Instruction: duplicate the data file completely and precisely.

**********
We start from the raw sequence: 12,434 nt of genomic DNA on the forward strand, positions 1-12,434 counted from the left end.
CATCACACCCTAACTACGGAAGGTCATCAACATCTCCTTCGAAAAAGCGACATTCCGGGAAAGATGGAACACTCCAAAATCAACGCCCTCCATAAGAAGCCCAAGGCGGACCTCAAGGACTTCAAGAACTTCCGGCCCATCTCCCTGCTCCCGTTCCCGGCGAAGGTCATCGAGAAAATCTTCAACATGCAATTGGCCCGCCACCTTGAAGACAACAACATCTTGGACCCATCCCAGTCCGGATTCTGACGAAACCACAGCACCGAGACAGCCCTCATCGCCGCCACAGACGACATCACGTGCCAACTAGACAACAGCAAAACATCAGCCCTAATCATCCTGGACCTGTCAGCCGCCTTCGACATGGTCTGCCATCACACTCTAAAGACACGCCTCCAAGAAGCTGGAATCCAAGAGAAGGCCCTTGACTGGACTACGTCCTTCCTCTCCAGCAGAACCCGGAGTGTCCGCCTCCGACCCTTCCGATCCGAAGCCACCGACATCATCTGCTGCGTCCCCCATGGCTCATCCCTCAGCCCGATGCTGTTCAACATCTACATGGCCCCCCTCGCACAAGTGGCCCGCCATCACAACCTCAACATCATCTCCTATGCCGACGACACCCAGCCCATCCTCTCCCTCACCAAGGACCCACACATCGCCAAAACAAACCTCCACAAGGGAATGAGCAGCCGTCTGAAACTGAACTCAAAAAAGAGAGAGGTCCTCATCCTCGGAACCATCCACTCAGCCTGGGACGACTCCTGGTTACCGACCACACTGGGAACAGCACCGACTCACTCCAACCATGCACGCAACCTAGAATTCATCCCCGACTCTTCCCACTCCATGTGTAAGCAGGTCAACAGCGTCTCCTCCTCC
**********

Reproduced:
We start from the raw sequence: 12,434 nt of genomic DNA on the forward strand, positions 1-12,434 counted from the left end.
CATCACACCCTAACTACGGAAGGTCATCAACATCTCCTTCGAAAAAGCGACATTCCGGGAAAGATGGAACACTCCAAAATCAACGCCCTCCATAAGAAGCCCAAGGCGGACCTCAAGGACTTCAAGAACTTCCGGCCCATCTCCCTGCTCCCGTTCCCGGCGAAGGTCATCGAGAAAATCTTCAACATGCAATTGGCCCGCCACCTTGAAGACAACAACATCTTGGACCCATCCCAGTCCGGATTCTGACGAAACCACAGCACCGAGACAGCCCTCATCGCCGCCACAGACGACATCACGTGCCAACTAGACAACAGCAAAACATCAGCCCTAATCATCCTGGACCTGTCAGCCGCCTTCGACATGGTCTGCCATCACACTCTAAAGACACGCCTCCAAGAAGCTGGAATCCAAGAGAAGGCCCTTGACTGGACTACGTCCTTCCTCTCCAGCAGAACCCGGAGTGTCCGCCTCCGACCCTTCCGATCCGAAGCCACCGACATCATCTGCTGCGTCCCCCATGGCTCATCCCTCAGCCCGATGCTGTTCAACATCTACATGGCCCCCCTCGCACAAGTGGCCCGCCATCACAACCTCAACATCATCTCCTATGCCGACGACACCCAGCCCATCCTCTCCCTCACCAAGGACCCACACATCGCCAAAACAAACCTCCACAAGGGAATGAGCAGCCGTCTGAAACTGAACTCAAAAAAGAGAGAGGTCCTCATCCTCGGAACCATCCACTCAGCCTGGGACGACTCCTGGTTACCGACCACACTGGGAACAGCACCGACTCACTCCAACCATGCACGCAACCTAGAATTCATCCCCGACTCTTCCCACTCCATGTGTAAGCAGGTCAACAGCGTCTCCTCCTCC